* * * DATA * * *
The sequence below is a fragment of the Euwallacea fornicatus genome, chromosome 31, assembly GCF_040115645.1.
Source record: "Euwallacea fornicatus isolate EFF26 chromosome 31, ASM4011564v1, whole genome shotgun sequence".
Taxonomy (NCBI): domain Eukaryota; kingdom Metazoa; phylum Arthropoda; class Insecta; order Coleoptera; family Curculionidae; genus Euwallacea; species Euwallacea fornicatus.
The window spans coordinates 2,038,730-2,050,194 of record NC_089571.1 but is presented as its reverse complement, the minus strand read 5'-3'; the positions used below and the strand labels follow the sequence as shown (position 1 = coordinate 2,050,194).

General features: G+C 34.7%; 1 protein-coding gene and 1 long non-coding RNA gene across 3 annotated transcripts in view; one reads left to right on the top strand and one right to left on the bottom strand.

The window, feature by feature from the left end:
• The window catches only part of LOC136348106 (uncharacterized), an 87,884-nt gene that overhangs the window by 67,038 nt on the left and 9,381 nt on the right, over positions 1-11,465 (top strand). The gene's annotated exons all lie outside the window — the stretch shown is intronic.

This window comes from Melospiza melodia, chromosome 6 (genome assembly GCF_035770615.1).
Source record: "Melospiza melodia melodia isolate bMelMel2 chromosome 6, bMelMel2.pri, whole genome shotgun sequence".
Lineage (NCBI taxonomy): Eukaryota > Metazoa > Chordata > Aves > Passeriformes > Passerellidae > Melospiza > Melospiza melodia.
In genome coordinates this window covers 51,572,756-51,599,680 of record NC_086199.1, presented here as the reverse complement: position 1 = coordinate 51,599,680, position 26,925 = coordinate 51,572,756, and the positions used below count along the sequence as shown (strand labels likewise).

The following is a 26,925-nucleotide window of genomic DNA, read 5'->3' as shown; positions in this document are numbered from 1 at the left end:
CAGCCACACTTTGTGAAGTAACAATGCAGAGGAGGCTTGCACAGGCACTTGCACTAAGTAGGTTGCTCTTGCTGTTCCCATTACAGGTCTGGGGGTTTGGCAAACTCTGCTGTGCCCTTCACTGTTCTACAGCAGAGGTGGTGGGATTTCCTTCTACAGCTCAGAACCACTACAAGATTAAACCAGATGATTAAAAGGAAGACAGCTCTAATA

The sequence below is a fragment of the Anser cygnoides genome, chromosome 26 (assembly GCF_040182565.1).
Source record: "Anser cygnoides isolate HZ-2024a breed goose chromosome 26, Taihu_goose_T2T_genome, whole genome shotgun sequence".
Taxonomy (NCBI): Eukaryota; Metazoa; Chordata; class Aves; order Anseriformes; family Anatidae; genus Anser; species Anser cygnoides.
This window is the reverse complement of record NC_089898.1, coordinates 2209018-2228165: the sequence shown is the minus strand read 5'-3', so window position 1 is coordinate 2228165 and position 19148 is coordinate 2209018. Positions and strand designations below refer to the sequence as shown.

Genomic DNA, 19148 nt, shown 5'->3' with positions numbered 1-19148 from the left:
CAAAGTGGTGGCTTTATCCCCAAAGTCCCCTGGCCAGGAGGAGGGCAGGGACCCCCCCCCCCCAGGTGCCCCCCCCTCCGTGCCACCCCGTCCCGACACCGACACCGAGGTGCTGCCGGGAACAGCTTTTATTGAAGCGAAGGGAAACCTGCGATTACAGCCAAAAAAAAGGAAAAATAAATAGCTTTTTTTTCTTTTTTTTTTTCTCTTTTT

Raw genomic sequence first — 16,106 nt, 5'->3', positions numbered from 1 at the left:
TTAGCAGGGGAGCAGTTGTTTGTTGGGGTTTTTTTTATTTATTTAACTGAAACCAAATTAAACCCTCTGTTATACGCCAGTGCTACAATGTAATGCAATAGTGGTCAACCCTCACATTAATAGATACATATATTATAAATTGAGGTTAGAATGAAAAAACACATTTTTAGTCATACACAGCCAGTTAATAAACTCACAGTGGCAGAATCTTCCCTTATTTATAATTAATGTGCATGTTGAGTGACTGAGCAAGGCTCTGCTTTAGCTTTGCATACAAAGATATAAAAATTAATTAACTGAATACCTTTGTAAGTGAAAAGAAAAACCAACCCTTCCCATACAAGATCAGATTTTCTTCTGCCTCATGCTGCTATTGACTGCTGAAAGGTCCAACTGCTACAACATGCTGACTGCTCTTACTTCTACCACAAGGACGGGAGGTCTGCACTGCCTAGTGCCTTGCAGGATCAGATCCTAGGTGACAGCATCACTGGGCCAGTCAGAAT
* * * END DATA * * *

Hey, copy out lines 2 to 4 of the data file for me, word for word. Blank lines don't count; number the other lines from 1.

Source record: "Euwallacea fornicatus isolate EFF26 chromosome 31, ASM4011564v1, whole genome shotgun sequence".
Taxonomy (NCBI): domain Eukaryota; kingdom Metazoa; phylum Arthropoda; class Insecta; order Coleoptera; family Curculionidae; genus Euwallacea; species Euwallacea fornicatus.
The window spans coordinates 2,038,730-2,050,194 of record NC_089571.1 but is presented as its reverse complement, the minus strand read 5'-3'; the positions used below and the strand labels follow the sequence as shown (position 1 = coordinate 2,050,194).